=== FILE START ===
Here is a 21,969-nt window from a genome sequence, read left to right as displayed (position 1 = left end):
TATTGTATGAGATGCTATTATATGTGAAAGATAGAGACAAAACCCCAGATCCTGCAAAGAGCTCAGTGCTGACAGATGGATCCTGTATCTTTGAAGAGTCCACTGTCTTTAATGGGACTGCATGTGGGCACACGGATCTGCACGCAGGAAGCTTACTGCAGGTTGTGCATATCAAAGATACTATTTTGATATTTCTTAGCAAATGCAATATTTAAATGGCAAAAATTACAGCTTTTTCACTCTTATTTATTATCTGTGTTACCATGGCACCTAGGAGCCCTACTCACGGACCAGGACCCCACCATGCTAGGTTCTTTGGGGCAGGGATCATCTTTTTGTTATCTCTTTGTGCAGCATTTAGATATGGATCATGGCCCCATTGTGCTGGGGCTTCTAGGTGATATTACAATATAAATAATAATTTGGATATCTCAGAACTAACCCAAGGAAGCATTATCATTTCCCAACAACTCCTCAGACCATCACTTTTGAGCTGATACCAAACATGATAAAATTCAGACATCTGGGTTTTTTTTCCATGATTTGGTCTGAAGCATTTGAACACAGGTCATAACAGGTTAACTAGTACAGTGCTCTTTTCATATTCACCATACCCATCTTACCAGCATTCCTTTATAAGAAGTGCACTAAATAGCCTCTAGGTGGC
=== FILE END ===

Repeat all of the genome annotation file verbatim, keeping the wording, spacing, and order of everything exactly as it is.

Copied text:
Here is a 21,969-nt window from a genome sequence, read left to right as displayed (position 1 = left end):
TATTGTATGAGATGCTATTATATGTGAAAGATAGAGACAAAACCCCAGATCCTGCAAAGAGCTCAGTGCTGACAGATGGATCCTGTATCTTTGAAGAGTCCACTGTCTTTAATGGGACTGCATGTGGGCACACGGATCTGCACGCAGGAAGCTTACTGCAGGTTGTGCATATCAAAGATACTATTTTGATATTTCTTAGCAAATGCAATATTTAAATGGCAAAAATTACAGCTTTTTCACTCTTATTTATTATCTGTGTTACCATGGCACCTAGGAGCCCTACTCACGGACCAGGACCCCACCATGCTAGGTTCTTTGGGGCAGGGATCATCTTTTTGTTATCTCTTTGTGCAGCATTTAGATATGGATCATGGCCCCATTGTGCTGGGGCTTCTAGGTGATATTACAATATAAATAATAATTTGGATATCTCAGAACTAACCCAAGGAAGCATTATCATTTCCCAACAACTCCTCAGACCATCACTTTTGAGCTGATACCAAACATGATAAAATTCAGACATCTGGGTTTTTTTTCCATGATTTGGTCTGAAGCATTTGAACACAGGTCATAACAGGTTAACTAGTACAGTGCTCTTTTCATATTCACCATACCCATCTTACCAGCATTCCTTTATAAGAAGTGCACTAAATAGCCTCTAGGTGGC